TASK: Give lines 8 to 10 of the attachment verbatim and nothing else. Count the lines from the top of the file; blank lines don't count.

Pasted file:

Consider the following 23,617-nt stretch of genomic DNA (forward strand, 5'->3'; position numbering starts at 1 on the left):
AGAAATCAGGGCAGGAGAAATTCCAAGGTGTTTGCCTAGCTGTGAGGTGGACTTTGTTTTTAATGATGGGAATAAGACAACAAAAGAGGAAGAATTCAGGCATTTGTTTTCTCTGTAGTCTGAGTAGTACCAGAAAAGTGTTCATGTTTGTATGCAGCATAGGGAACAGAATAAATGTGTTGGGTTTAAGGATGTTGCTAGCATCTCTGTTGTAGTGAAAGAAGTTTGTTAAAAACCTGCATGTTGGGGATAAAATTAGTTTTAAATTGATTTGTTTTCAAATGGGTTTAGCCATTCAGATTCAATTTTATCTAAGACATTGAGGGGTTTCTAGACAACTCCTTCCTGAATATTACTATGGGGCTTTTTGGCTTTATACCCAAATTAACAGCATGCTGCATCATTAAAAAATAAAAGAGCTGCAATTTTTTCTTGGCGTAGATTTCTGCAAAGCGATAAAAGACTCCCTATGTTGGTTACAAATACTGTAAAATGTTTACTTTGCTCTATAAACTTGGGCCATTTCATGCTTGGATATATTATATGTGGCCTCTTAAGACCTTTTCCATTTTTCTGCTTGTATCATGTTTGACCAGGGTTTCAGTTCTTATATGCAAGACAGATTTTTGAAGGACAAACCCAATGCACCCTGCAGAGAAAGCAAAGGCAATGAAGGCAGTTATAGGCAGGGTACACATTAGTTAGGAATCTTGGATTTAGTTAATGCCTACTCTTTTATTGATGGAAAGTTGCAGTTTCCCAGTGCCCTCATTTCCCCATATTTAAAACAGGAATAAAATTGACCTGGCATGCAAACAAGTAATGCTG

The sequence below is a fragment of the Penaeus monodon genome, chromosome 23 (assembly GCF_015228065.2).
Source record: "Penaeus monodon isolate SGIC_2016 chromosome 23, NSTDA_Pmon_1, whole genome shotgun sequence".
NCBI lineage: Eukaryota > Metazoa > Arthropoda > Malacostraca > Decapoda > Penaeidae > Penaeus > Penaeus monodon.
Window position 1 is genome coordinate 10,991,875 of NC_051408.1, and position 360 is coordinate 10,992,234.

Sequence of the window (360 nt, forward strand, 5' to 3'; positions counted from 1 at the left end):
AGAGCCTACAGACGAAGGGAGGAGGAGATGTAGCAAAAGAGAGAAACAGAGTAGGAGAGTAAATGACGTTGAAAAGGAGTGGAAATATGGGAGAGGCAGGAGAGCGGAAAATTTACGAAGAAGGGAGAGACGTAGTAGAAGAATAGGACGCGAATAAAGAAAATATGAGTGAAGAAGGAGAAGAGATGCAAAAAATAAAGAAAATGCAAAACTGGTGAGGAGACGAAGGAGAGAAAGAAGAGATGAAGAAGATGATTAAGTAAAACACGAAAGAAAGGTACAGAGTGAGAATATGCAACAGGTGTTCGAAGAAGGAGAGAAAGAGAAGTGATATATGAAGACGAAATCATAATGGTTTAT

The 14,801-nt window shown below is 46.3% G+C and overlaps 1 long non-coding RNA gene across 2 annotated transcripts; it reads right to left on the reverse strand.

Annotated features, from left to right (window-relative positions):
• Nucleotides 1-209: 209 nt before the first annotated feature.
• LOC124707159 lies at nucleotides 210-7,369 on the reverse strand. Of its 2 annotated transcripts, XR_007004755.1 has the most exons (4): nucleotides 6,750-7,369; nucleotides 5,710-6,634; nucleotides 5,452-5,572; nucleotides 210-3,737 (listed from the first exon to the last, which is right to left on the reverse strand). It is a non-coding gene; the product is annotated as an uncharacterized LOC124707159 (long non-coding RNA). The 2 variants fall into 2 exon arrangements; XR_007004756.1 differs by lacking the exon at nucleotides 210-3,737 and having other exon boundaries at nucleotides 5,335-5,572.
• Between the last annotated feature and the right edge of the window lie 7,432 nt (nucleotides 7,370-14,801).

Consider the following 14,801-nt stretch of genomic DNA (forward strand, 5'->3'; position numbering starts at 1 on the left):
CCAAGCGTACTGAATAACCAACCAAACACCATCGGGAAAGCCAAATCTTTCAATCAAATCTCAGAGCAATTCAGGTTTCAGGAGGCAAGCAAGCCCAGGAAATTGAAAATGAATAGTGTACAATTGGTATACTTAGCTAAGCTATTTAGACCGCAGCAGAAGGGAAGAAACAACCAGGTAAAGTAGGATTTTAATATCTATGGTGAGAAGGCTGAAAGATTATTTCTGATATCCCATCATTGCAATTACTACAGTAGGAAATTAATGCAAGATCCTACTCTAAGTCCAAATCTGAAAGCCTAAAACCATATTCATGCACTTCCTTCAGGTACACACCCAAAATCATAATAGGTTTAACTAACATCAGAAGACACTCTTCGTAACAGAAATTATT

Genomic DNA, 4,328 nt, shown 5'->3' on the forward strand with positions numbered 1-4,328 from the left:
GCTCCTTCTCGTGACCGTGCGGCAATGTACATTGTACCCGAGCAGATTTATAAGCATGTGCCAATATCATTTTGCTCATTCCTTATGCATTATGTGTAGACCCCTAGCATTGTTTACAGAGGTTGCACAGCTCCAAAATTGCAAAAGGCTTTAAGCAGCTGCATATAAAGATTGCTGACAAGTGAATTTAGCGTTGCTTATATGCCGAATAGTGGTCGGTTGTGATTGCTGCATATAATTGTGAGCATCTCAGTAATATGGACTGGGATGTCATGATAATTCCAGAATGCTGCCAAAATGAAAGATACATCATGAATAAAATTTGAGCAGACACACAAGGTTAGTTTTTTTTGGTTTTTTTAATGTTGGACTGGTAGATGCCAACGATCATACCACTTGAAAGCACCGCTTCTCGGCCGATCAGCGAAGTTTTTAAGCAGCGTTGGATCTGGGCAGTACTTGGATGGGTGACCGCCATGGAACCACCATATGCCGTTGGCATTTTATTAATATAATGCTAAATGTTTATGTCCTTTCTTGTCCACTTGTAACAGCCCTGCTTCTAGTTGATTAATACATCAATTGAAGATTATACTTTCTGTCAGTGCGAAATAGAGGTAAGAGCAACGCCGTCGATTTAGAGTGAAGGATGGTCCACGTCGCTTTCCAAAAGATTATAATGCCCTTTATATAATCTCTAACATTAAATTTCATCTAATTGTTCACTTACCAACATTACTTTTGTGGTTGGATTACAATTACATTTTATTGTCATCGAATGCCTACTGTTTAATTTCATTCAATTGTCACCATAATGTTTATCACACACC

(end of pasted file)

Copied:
AGAGCCTACAGACGAAGGGAGGAGGAGATGTAGCAAAAGAGAGAAACAGAGTAGGAGAGTAAATGACGTTGAAAAGGAGTGGAAATATGGGAGAGGCAGGAGAGCGGAAAATTTACGAAGAAGGGAGAGACGTAGTAGAAGAATAGGACGCGAATAAAGAAAATATGAGTGAAGAAGGAGAAGAGATGCAAAAAATAAAGAAAATGCAAAACTGGTGAGGAGACGAAGGAGAGAAAGAAGAGATGAAGAAGATGATTAAGTAAAACACGAAAGAAAGGTACAGAGTGAGAATATGCAACAGGTGTTCGAAGAAGGAGAGAAAGAGAAGTGATATATGAAGACGAAATCATAATGGTTTAT

The 14,801-nt window shown below is 46.3% G+C and overlaps 1 long non-coding RNA gene across 2 annotated transcripts; it reads right to left on the reverse strand.

Annotated features, from left to right (window-relative positions):